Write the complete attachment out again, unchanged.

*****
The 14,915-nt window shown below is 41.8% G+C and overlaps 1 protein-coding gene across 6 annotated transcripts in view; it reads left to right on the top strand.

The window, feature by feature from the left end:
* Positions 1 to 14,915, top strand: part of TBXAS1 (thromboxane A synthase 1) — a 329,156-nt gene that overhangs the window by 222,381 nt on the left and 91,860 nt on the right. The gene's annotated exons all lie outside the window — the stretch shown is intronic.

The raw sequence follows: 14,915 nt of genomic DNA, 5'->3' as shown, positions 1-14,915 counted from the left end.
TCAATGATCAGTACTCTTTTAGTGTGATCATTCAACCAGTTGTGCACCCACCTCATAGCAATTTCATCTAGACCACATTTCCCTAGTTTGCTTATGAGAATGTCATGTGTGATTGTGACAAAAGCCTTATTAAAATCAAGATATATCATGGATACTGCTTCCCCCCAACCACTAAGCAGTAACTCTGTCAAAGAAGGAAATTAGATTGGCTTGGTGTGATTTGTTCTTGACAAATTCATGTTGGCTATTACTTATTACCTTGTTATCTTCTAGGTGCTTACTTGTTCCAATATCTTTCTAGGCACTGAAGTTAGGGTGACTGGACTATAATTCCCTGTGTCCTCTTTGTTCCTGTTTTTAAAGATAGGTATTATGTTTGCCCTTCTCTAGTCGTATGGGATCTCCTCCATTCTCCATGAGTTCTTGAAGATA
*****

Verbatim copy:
The 14,915-nt window shown below is 41.8% G+C and overlaps 1 protein-coding gene across 6 annotated transcripts in view; it reads left to right on the top strand.

The window, feature by feature from the left end:
* Positions 1 to 14,915, top strand: part of TBXAS1 (thromboxane A synthase 1) — a 329,156-nt gene that overhangs the window by 222,381 nt on the left and 91,860 nt on the right. The gene's annotated exons all lie outside the window — the stretch shown is intronic.

The raw sequence follows: 14,915 nt of genomic DNA, 5'->3' as shown, positions 1-14,915 counted from the left end.
TCAATGATCAGTACTCTTTTAGTGTGATCATTCAACCAGTTGTGCACCCACCTCATAGCAATTTCATCTAGACCACATTTCCCTAGTTTGCTTATGAGAATGTCATGTGTGATTGTGACAAAAGCCTTATTAAAATCAAGATATATCATGGATACTGCTTCCCCCCAACCACTAAGCAGTAACTCTGTCAAAGAAGGAAATTAGATTGGCTTGGTGTGATTTGTTCTTGACAAATTCATGTTGGCTATTACTTATTACCTTGTTATCTTCTAGGTGCTTACTTGTTCCAATATCTTTCTAGGCACTGAAGTTAGGGTGACTGGACTATAATTCCCTGTGTCCTCTTTGTTCCTGTTTTTAAAGATAGGTATTATGTTTGCCCTTCTCTAGTCGTATGGGATCTCCTCCATTCTCCATGAGTTCTTGAAGATA